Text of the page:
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Late Summer Afternoon

Wednesday, August 30, 2006

I live on a dirt road on the outskirts of the largest city east of Montreal. It is a fishing village by some standards, an artists colony by others, and a tight-knit community all around. An evening stop into the one store within a twenty minute drive will get you all the gossip you need for weeks, and then some.

There are five houses on my road, including mine. Today, one neighbour, a woman studying for her PhD, invited myself and the women from two of the other houses over for afternoon tea. This is not a regular occurance, but she thought it would be nice to have us over before school began and things became hectic again. Her house is an architectural wonder of the world. Beyond my ability to describe, but needless to say, it has been showcased in television shows and architecture magazines. Her husband is an art historian who teaches at a local college. They are warm and welcoming people, with two children.

I arrived with my son, who quickly took off with theirs, scurrying into the basement to do who knew what.

The next woman to arrive is a Sunday school teacher, a deeply religious woman who has a daughter packing to leave for university and an autistic son who is going into junior high. She is a delightful and warm person, someone you can talk to forever, listening to her calm soothing voice. She brought her photo album of the things that they had done over this past summer.

The other woman to arrive is recently separated from her husband and it shows. Bitterness dripped from her being for the first two hours she was there, but it slowly slipped away, and her honesty came to be a breath of fresh air. Her children are teenagers, and staying with her husband for now. She is an artist, with a studio set up in her house.

We ate sweets and drank cupfulls of coffee and tea. Every one of us has children moving into new stages of their lives...this will be the first year of elementary school, of junior highschool, of University. We spoke of art and travel, of family and the relevance of different aspects of education. We watched the children as they swooped in to snatch a cookie, our friends' autistic son, who without notice, plucked a banana from the woman's kitchen, practically sat on top of me on the couch and munched loudly while we talked.

The children ran on the beach, finding crabs and countless other treasures, my son slipping in and getting soaked to his waist.

I certainly don't miss the suburbs. No, I certainly don't.

  1. Blogger Jase said:

    ...hey there Cathy, sounds like a nice day. I think you are cheating on the descriptions though. Montreal hasn't been Canada's biggest city since the 1970s.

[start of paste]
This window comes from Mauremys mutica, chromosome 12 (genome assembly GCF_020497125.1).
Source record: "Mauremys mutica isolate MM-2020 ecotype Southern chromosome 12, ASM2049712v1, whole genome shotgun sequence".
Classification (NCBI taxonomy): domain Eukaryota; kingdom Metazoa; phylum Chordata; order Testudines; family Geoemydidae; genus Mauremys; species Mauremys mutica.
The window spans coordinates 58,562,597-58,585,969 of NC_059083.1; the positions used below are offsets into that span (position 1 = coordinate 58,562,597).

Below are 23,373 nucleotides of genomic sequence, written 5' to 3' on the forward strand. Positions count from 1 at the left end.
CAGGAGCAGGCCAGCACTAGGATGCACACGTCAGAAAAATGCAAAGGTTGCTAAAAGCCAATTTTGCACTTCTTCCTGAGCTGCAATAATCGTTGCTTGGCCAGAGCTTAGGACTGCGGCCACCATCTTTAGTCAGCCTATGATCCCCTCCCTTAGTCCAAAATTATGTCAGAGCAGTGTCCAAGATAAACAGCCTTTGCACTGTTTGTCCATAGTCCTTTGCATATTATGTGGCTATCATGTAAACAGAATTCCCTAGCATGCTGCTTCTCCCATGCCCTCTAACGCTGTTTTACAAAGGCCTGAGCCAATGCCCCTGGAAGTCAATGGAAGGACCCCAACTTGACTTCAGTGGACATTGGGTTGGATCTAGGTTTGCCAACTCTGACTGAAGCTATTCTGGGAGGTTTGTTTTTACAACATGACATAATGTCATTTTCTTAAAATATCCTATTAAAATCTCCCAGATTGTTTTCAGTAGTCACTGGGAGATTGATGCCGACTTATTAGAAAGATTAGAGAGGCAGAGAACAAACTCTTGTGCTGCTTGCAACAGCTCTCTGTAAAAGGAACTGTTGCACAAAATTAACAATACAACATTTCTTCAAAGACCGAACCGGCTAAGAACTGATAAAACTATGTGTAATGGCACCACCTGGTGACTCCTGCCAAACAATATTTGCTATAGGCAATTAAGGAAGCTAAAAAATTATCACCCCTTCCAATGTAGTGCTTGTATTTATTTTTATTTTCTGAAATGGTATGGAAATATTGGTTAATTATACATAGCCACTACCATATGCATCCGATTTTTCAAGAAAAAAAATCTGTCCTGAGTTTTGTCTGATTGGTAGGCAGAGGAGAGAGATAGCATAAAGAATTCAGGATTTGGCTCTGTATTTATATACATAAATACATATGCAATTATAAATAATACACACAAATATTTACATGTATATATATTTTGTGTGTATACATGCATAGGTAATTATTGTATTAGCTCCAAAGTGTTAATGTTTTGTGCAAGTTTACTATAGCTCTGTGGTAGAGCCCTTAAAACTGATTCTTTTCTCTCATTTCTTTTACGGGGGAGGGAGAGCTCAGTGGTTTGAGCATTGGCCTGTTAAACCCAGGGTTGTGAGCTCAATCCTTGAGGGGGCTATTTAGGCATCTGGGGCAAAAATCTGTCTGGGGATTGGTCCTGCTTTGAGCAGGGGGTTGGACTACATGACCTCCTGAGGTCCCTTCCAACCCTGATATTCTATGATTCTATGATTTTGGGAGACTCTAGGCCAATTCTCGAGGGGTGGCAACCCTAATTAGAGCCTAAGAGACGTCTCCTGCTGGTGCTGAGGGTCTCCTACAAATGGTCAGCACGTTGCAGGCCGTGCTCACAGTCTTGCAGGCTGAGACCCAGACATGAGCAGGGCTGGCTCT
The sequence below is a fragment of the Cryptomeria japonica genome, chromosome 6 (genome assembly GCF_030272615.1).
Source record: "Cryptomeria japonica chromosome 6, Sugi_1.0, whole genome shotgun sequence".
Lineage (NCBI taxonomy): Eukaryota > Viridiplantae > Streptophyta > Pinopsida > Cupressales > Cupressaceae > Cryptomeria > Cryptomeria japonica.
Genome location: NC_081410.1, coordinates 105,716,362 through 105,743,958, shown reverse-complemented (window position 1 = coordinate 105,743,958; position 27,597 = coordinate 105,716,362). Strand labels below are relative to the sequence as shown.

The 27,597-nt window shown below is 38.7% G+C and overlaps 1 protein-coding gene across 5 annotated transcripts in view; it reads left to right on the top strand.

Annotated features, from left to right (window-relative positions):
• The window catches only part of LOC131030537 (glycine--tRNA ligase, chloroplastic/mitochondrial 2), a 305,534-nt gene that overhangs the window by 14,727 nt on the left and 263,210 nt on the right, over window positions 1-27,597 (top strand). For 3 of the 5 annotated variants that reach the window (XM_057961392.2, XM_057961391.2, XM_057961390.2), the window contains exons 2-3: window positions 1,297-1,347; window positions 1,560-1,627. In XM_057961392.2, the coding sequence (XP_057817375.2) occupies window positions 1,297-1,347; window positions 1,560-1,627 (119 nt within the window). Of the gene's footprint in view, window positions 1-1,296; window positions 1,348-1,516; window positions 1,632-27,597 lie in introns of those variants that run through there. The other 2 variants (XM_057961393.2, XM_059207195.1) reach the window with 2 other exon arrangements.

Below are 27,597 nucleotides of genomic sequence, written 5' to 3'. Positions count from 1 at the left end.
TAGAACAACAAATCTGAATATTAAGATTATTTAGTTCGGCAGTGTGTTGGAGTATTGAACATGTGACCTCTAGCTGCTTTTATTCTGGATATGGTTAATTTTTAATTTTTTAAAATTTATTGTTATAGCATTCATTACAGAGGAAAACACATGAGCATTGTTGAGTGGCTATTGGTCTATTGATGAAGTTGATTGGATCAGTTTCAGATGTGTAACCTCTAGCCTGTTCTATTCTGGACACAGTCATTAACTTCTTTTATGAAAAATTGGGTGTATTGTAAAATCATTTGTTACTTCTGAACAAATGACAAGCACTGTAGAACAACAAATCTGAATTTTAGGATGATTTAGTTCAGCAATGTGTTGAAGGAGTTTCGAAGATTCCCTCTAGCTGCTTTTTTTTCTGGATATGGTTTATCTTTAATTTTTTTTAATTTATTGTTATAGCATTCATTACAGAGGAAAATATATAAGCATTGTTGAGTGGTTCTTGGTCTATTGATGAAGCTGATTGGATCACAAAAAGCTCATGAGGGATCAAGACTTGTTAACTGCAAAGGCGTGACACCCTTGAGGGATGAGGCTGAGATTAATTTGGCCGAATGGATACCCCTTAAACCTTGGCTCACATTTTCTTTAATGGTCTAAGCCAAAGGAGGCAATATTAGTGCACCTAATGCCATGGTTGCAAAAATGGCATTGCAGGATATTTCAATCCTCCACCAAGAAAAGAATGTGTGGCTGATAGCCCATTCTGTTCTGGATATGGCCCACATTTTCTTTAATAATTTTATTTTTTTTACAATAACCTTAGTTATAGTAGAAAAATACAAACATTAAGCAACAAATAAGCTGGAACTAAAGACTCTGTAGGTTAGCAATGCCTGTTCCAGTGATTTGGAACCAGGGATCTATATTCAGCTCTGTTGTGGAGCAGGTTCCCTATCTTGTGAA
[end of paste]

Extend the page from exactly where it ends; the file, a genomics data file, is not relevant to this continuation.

1. Blogger blackcrag said:

    Sounds like a wonderful afternoon. Can I come over for tea at your place, Cathy? then I can peek over the fence at your neighbours' architectural marvel and enjoy your company at the same time!

    I like architecture. If I was more math-minded I might have pursued that as a career.

  1. Blogger Cathy said:

    Halifax is the biggest city east of Montreal, which, of course, if further east than the big TO.

    So, when is the wedding?...:)

    No fences in these parts, so spying on the neighbours is not hard to do; hard to avoid, perhaps!
    You would like this house, but many people in the area don't because I am sure they don't understand it. I can't say that I completely understand it myself.

  1. Blogger Stephanie said:

    living in the city, we just don't meet out neighbors like that. it's such a shame. i'm still hoping you'll run into my favorite comic-book writing couple who live somewhere up in your neck of the woods :)

  1. Blogger Pat Paulk said:

    Cathy I envy you your dirt road!! Enjoyed reading!!

  1. Blogger Chloe said:

    that is why i love women. we can relate and talk for hours, there are so many things to say and share.
    talks with men are very good and enlightening but there is something between women, i can't pinpoint.

  1. Blogger missy said:

    Sometimes I get the urge to sit on people and much loudly. It seems fun! :-)

  1. Blogger erikku said:

    Who would love the 'burbs? They're so suburban.

  1. Blogger Connie and Rob said:

    That was a really nice idea that your neighbor put together. Sounds like you have a lovely time.

    Take care,

  1. Anonymous Anonymous said:

    That sounds like a great day.

    Today my daughter found what was left of my wind chime down on the next block. Somoen had stolen it in the middle of the night.

    I wish I could move.d

  1. Blogger Berlinbound said:

    Beautiful story of a special afternoon. Thanks for sharing a bit about what it is like to be a woman in your world.

  1. Blogger Oun said:

    What if all the people of this world could share just one day of peace?

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